Note: These instructions do not apply to OctoPi! Please take a look at the FAQ on how to update/switch branches on OctoPi.

In order to update your installation to the current status from the repository, perform the following commands:

cd ~/OctoPrint/
git pull
./venv/bin/python clean
./venv/bin/python install

Note: If you followed an older version of this guide which did not yet use a virtualenv, substitute the last two lines with python clean and sudo python install.

If you want to switch to a different branch, e.g. devel or a feature branch, perform the following commands instead:

cd ~/OctoPrint/
git pull
git checkout <branch>
./venv/bin/python clean
./venv/bin/python install

Note: If you followed an older version of this guide which did not yet use a virtualenv, substitute the last two lines with python clean and sudo python install.

If you want to switch back to an older stable release on the master branch, e.g. 1.2.13, perform the following commands:

cd ~/OctoPrint/
git checkout master
git pull
git reset --hard <old_version>
./venv/bin/python clean
./venv/bin/python install

Same goes for arbitrary commits or tags on any branch (just leave out the git checkout master line in that case and substitute <old_version> with the commit or tag).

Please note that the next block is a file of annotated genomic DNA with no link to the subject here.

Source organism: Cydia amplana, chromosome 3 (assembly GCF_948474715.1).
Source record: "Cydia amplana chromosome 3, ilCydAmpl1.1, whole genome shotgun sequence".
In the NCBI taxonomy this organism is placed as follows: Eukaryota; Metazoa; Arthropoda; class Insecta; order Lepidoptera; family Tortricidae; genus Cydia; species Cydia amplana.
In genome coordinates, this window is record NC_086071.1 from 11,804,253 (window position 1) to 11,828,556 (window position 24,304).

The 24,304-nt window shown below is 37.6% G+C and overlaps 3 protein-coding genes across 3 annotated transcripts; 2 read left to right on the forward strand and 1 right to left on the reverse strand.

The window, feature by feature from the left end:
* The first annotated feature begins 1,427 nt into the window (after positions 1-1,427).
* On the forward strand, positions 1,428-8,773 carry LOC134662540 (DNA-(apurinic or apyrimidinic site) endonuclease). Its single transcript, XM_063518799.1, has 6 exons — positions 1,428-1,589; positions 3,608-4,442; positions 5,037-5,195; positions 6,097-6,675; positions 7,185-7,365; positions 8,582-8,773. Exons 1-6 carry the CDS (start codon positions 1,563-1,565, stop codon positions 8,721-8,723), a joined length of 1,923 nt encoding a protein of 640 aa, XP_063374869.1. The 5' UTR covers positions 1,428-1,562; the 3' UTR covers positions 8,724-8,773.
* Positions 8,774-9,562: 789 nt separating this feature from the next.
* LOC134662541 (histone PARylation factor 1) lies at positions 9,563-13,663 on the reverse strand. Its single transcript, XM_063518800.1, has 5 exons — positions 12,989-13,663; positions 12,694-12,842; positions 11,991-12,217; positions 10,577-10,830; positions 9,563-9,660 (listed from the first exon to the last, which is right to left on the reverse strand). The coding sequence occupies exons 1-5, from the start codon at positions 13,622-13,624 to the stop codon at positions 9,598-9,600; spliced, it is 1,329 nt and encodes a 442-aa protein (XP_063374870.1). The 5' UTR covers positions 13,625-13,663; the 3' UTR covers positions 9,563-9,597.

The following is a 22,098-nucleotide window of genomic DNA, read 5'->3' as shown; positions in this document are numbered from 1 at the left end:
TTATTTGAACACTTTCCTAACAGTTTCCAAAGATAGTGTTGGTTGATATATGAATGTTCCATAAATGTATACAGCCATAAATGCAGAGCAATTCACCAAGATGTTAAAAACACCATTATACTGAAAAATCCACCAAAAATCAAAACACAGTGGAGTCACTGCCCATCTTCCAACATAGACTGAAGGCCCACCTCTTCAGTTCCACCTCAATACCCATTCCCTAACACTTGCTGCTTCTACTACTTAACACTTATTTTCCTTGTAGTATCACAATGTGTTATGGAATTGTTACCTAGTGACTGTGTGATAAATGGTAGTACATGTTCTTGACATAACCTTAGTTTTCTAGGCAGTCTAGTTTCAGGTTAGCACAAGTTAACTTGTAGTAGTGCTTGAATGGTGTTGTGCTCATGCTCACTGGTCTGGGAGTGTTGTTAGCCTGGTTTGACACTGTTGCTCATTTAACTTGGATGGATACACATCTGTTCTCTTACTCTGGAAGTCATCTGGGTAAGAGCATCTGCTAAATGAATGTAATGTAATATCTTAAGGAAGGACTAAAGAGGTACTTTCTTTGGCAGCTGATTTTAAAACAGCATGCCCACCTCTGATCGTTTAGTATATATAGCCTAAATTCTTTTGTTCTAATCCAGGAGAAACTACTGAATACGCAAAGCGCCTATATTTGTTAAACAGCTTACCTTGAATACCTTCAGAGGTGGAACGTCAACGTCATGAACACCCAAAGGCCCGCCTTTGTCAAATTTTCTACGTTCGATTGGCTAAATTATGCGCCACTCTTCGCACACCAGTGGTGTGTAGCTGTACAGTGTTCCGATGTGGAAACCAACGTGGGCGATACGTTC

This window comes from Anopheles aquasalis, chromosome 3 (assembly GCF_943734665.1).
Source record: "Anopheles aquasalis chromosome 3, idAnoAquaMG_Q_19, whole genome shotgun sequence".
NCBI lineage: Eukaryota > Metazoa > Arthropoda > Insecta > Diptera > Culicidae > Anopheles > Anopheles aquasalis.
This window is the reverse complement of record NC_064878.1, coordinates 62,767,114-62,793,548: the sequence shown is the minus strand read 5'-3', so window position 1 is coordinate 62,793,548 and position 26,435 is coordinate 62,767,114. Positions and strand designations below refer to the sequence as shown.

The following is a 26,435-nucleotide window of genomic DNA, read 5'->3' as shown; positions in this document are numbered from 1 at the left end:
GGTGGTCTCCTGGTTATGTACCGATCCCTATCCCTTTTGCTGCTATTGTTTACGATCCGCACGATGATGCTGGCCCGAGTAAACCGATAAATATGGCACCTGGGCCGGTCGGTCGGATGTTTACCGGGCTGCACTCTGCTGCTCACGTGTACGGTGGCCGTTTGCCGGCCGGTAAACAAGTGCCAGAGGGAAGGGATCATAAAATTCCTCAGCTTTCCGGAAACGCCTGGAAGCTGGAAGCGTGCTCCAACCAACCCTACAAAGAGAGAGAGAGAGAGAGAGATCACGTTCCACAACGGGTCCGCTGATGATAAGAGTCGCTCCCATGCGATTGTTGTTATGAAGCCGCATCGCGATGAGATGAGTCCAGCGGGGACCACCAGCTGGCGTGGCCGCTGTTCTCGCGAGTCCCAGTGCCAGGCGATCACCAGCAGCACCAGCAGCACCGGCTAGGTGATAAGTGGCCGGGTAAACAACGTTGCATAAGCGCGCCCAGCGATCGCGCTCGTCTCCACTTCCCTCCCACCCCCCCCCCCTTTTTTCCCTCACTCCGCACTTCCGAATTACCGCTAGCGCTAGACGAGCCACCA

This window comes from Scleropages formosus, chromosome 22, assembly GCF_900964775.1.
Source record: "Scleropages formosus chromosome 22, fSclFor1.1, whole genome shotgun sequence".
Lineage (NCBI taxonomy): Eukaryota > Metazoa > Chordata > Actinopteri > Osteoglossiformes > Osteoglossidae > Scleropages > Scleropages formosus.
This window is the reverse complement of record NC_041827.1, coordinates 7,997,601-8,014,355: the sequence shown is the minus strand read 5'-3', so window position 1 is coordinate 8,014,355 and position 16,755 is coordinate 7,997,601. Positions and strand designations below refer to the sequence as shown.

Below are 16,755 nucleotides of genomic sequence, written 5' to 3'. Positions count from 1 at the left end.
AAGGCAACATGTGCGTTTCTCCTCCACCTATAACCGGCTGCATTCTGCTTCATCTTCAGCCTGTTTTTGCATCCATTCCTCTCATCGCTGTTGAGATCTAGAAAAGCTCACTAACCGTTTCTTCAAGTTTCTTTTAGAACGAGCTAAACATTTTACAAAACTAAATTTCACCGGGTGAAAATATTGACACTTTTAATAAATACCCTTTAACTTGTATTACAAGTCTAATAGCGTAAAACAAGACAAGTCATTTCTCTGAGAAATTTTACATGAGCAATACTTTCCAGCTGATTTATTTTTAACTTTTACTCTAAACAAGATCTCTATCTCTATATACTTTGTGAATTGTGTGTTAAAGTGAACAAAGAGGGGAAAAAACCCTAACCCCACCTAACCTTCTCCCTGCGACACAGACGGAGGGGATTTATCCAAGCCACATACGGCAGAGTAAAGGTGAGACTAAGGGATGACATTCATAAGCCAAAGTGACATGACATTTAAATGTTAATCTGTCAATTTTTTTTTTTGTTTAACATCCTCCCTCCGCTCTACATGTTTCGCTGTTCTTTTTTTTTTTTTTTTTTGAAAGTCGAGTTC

Note: If you followed an older version of this guide which did not yet use a virtualenv, substitute the last two lines with python clean and sudo python install.

The stable branch is master, the development branch is devel, feature branches vary depending on the current development focus.


If you also want webcam and timelapse support, you'll need to download and compile MJPG-Streamer:

cd ~
sudo apt-get install subversion libjpeg8-dev imagemagick libav-tools cmake
git clone
cd mjpg-streamer/mjpg-streamer-experimental

This should hopefully run through without any compilation errors. You should then be able to start the webcam server using:

./mjpg_streamer -i "./" -o "./"

This should give the following output:

MJPG Streamer Version: svn rev:
 i: Using V4L2 device.: /dev/video0
 i: Desired Resolution: 640 x 480
 i: Frames Per Second.: 5
 i: Format............: MJPEG
 o: www-folder-path...: disabled
 o: HTTP TCP port.....: 8080
 o: username:password.: disabled
 o: commands..........: enabled

For some webcams (including the PS3 Eye) you'll need to force the YUV mode by using the following start command:

./mjpg_streamer -i "./ -y" -o "./" 

Please be aware that YUV mode will put additional strain on your Raspi's CPU which will then lower its performance, possibly up to the point of causing printing issues. If your camera requires the -y parameter to function, consider replacing it with one that doesn't.